STITCH LINES...... Ramblings on life as a quilter, stitcher, traveler, photographer, gardener and lover of books, cats and fine chocolate....

Monday, November 19, 2012

Nutty as a Fruitcake!

It seems there are fewer and fewer people who like fruitcake these days. I know, I know, it's high calorie and we don't need it. But I DO like it...  I haven't made it for at least five years. My friend Gail M makes it each year and I have been telling her for the past few years that she should try my whole fruit Fruitcake recipe, so we decided to do it together this year. Last Friday was the day. I had purchased all the fruit, and we actually got together on Thursday evening for a while, to do some prep work (necessary with this recipe if you don't want to spend pretty much the entire day doing the cakes).
This recipe is a bit different in that you leave a lot of the fruit whole and it is layered with the batter. Raisins, walnuts and mixed peel are stirred into the batter, and that is layered with dates stuffed with almonds, candied pineapple, whole brazil nuts and whole cherries (I use both red and green). It looks lovely when cut as you see the layers. The recipe makes three good-sized loaves, so Gail and I split the cost, shared the work (and fun!) and the cakes. It certainly went much faster with four hands instead of two. I must credit my friend and former colleague Cari Grierson with this recipe, I got it from her years ago when we taught together. Here is her original recipe and then I'll tell you what I do differently.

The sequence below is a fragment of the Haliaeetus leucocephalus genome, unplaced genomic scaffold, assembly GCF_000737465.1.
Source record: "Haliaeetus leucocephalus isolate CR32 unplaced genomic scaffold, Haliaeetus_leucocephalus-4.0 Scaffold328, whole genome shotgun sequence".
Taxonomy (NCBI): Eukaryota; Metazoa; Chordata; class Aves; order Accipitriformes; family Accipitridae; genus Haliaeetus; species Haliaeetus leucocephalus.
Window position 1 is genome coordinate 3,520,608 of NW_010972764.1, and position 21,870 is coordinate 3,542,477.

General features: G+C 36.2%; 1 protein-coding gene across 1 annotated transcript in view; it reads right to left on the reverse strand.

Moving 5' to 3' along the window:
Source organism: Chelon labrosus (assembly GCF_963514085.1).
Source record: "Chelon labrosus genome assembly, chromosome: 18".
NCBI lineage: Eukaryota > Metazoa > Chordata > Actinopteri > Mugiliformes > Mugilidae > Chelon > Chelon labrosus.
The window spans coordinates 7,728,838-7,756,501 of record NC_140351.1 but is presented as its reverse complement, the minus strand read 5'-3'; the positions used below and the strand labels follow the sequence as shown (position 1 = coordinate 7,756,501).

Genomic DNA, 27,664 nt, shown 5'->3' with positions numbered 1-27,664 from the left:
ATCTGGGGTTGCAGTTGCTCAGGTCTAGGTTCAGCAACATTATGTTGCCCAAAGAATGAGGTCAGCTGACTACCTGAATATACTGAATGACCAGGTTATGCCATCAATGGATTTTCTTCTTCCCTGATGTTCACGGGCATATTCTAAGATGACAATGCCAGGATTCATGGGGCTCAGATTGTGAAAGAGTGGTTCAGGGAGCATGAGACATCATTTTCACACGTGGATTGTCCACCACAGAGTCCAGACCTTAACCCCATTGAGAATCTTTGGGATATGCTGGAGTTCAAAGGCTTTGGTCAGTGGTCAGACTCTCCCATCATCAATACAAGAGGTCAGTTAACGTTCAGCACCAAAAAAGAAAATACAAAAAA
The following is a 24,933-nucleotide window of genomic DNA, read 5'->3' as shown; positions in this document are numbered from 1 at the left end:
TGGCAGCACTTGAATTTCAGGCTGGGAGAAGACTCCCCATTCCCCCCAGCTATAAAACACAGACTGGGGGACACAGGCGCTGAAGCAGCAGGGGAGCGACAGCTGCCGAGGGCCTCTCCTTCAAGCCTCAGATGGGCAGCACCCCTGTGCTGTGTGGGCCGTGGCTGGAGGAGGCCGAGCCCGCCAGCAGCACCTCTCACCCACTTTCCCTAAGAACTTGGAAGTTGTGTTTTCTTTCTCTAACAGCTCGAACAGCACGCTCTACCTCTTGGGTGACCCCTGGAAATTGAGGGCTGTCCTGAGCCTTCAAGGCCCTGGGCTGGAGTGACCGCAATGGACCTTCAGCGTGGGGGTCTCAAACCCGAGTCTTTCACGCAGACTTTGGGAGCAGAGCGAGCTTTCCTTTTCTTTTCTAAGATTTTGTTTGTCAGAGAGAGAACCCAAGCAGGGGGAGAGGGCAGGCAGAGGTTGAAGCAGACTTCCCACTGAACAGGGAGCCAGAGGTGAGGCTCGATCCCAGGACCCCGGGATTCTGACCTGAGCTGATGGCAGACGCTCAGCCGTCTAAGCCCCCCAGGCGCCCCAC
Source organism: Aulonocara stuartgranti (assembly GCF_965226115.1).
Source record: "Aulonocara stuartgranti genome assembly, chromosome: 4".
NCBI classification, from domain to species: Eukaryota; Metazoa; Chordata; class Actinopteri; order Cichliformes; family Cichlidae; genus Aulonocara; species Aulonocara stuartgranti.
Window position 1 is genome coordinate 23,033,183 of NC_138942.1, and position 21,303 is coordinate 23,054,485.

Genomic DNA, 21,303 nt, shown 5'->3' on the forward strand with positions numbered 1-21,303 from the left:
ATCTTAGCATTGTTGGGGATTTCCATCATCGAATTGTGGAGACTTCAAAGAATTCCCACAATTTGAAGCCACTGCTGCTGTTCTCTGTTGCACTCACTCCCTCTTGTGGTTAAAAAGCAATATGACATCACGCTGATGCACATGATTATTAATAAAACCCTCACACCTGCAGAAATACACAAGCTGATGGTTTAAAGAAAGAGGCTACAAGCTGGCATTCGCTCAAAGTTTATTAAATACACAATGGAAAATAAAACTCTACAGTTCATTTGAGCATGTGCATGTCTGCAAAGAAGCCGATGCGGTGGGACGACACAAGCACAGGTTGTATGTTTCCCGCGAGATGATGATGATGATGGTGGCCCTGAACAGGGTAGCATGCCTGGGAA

Whole Fruit Layered Fruitcake

Fruit to leave whole:
1 lb. dates, stuffed with blanched almonds
1 lb. glazed pineapple, cut in thin slices
1 lb. whole brazil nuts
1 lb. glazed whole cherries (red, green, or 1/2 lb. of each)

Fruit for batter:
Folding in the egg whites
1 1/2 lbs. sultana raisins
1 lb. walnut pieces
1/2 lb. mixed peel

1 cup butter, softened
2 cups white sugar
7 egg yolks
1 cup milk
1 tsp. vanilla
2 3/4 cups all purpose flour
2 tsp. baking powder
1/2 tsp. salt
7 egg whites, stiffly beaten

Line 3 large loaf pans with 3 layers of brown paper and then 3 layers of waxed paper. Set aside.
Cream butter and sugar, add egg yolks and beat until fluffy. Add vanilla to milk. Sift dry ingds. together. Add  milk and dry ingds. alternately, beginning and ending with dry ingds. Fold in raisins, walnuts and peel. Lastly fold in stiffly beaten egg whites. Preheat oven to 250° F.
In your prepared pans, layer batter, stuffed dates, batter, pineapple, batter, brazil nuts, batter, cherries, and batter. Bake at 250°F for 2.5-3 hours. (I place two pans of hot water on the lower oven racks to add some moisture). Let cakes sit one hour before removing from pans. Let cool completely before wrapping in saran wrap and foil. Freeze or place in a cool spot for several weeks before cutting. (Of course you may also wrap in a brandy or rum-soaked cloth before the foil, if you wish.)
Fruit prepared and "divided"

When I made this the first time, years ago, I "ran out" of fruit for the third cake. I guess I had packed the fruit too closely together in the first two. So now I buy a bit more than one pound of each of the "whole" fruit - probably 1 1/4 pounds of each. Then I divide each fruit into three equal "piles", so I have the same amount for each pan (no more running short for the final pan). I do this the previous evening. As well it saves some time to prepare your pans ahead, as it takes a while to do all the layers of paper. Gail did a great job on the papers, while I mixed the batter on Friday.
The only change I make in the batter is that I use more vanilla - I  use 2 teaspoons instead of 1.